This notes sheet looks at electric generators and motors, general electric machine properties, motoring graphs and nominal voltages.

## Generators & Motors

### DC Generator

- A torque is applied to the coil, causing it to rotate with angular velocity
- The right-hand rule shows that a current is induced clockwise around the coil
- The emf can be calculated using Faraday’s law

### DC Motor

- There is an anticlockwise current in the coil, as shown
- Fleming’s left hand rule shows that this induces a clockwise torque couple on the coil, due to the magnetic field
- The motor rotates clockwise

A **split-ring commutator** is required where the current and emf is applied to the coil in order to maintain continuous motion (without this, the motor would change direction every half-turn).

The torque varies hugely with the position of the coil, as the Lorentz force depends on angle (it is

maximum when perpendicular, zero when parallel). This is known as the ‘**cogging effect**’, and can

be minimised by adding more coils:

Despite the disadvantages, single coils are usually still used as they are cheaper and lighter.

## Electric Machines

Both generators and motors can be modelled as a Thevenised generic electric machine with

internal (armature) resistance:

- For a generator, the induced emf goes in the same direction as terminal voltage
- For a motor, the induced emf opposes the terminal voltage (it is modelled as a load)

We express Faraday’s Law (see notes sheet on Magnetic Fields & Electromagnetism) in terms of

the angular velocity and a machine constant:

- is the induced emf
- is the machine constant, in Vs/rad
- is the angular velocity, in rad/s

### Generators

The power of the **generator **is given by the mechanical input power minus the power dissipated

in the armature resistance:

- is the mechanical power,
- is the power lost in the armature resistance

for a generator

Therefore, the mechanical torque is:

In a generator, the mechanical torque that is applied, T, is not the same as the mechanical torque

applied to the electrical circuit. This is because some torque – knows as **shaft torque** – is lost as

friction:

- is the torque applied to the circuit
- is the total mechanical torque input
- is the torque lost as friction

### Motors

Meanwhile, the power for a **motor **is the terminal power minus the power lost in the armature

resistance:

for a motor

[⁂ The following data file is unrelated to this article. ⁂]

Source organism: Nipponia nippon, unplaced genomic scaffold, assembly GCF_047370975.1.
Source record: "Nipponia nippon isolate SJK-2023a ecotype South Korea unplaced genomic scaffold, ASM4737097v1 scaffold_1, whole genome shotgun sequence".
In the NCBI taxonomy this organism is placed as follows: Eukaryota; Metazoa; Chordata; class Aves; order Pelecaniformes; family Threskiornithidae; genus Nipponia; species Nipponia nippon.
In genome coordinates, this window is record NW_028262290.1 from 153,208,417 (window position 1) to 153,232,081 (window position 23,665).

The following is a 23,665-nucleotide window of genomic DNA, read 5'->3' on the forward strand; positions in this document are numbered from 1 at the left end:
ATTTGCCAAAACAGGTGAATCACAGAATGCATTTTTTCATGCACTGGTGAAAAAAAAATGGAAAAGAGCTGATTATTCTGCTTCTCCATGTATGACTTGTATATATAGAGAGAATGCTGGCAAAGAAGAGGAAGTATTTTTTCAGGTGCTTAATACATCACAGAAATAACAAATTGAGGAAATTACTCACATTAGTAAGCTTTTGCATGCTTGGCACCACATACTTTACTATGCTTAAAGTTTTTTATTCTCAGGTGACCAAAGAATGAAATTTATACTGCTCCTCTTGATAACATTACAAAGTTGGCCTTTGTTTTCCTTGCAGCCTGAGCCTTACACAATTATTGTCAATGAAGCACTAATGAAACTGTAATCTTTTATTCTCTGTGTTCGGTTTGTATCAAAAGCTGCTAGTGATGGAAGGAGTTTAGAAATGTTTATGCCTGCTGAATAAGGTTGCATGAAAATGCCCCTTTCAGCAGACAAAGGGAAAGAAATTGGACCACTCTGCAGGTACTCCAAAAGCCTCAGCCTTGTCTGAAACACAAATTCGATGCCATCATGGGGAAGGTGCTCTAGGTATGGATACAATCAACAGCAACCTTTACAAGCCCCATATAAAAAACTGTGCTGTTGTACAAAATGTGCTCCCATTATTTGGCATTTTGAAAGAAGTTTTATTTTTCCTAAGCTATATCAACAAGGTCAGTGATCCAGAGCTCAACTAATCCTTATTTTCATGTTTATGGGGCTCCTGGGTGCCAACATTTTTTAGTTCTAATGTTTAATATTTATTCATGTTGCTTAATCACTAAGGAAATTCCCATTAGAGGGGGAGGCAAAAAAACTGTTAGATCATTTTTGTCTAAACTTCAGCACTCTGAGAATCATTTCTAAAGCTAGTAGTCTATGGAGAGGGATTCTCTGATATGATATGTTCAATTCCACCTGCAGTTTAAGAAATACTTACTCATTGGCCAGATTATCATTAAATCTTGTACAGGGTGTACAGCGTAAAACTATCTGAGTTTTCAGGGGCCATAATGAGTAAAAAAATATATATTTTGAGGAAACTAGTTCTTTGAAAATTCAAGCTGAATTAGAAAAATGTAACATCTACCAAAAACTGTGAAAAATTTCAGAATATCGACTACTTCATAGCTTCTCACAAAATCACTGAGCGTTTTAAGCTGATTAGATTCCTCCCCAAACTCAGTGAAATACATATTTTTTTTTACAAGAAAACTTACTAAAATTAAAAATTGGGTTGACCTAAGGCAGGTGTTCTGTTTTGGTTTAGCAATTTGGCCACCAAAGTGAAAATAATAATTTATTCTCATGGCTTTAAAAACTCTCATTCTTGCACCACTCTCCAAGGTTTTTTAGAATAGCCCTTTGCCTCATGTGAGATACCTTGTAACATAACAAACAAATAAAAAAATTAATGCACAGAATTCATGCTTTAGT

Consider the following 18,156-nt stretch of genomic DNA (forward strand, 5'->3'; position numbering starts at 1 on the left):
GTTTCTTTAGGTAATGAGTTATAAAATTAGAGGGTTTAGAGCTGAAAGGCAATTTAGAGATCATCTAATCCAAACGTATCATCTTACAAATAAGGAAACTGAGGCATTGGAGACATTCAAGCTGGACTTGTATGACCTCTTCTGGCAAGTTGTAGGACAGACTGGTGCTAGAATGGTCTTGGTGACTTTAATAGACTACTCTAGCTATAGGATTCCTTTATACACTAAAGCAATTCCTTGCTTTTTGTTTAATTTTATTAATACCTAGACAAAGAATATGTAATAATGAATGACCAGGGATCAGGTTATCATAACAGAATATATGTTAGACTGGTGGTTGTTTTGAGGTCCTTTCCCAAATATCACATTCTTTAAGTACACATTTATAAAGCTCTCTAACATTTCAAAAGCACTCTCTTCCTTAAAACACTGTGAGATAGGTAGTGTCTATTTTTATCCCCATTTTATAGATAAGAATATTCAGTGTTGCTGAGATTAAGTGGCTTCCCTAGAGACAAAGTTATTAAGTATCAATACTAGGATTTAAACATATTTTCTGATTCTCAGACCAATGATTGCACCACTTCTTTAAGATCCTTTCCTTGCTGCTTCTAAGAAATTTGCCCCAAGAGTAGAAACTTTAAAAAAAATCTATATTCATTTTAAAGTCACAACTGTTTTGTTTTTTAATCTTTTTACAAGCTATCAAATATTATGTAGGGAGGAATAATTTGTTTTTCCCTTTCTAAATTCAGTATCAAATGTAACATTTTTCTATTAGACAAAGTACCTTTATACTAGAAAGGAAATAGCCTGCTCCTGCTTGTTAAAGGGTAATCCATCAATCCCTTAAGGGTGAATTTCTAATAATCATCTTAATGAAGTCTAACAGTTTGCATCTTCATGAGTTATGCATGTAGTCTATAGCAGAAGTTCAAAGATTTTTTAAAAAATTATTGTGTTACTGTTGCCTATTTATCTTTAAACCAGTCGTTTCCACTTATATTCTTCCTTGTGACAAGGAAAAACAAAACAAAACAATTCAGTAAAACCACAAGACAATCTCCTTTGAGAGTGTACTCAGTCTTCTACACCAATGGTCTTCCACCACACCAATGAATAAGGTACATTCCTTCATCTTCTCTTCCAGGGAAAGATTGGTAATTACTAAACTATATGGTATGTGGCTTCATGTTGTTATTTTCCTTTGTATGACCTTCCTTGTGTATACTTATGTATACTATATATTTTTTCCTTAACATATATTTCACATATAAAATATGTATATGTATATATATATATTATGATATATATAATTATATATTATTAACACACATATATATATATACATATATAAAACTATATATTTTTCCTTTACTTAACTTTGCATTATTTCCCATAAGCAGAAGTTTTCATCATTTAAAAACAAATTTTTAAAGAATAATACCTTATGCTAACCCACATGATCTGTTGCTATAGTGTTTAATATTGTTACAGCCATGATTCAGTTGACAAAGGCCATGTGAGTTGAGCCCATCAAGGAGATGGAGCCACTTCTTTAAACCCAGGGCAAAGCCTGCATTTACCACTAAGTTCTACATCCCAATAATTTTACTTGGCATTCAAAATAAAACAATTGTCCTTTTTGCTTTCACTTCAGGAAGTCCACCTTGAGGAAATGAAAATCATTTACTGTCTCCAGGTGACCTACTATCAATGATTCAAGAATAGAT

The mechanical torque is:

In a motor, the mechanical torque output is slightly less than the electrical torque output. This is

again due to friction in the system:

- is the mechanical torque output
- is the torque output from the circuit (Ti in the equations above)
- is the frictional torque

## Electric Motor Graphs

### Torque-Speed Graphs

The relationship between torque and speed for a motor is:

## See derivation for this relationship

- The maximum speed is the
**no load speed**, when there is no torque output, only the frictional shaft torque is overcome. - Stall is when the speed is zero. There output torque here is the stall torque.

### Power-Speed Graphs

- At stall and no load, the power output is zero.

### Efficiency-Speed Graphs

## Nominal Voltage

Electric Machines will have a specified nominal voltage. This is the recommended terminal voltage

they are designed to operate at and does not have to be stuck to.

- Operating a motor above its nominal voltage gives greater performance, but reduced lifespan
- Operating a motor below its nominal voltage reduces performance but increases lifespan.

A motor can operate anywhere in the triangle beneath its torque-speed line. Often, you want to

limit where the motor operates. This can be done in three ways:

### 1. Voltage Regulation

As seen above, reducing or increasing the voltage reduces or increases the area in which the

motor can operate respectively.

### 2. Speed Regulation

This is when a fixed speed is set for a certain voltage range, as torque changes. However, once

the voltage passes the upper limit, the speed follows the torque-speed relation.

### Torque Regulation

This is the opposite: a constant torque is set as speed varies over a voltage rage. Once the voltage

is out of the range, the torque will decrease as speed increases.

- The two basic electric machines are generators and motors:
- An emf is induced in a generator – this can be calculated using Faraday’s Law, and the direction is found with the right-hand rule
- Electric potential is converted to mechanical energy in a motor, and Fleming’s left-hand rule shows the direction of rotation.

- It is easiest to deal with electric machines when thevanised in series with an armature resistance and a terminal p.d.
- Faraday’s law in terms of angular velocity and machine constant:
- For a
**generator:** - For a
**motor:** - All electric machines are specified with a
**nominal voltage**– this is the recommended terminal voltage, and is a balance between lifespan and performance. - The operating point of the machine does not have to be at the nominal voltage, but can be regulated through voltage, speed or torque.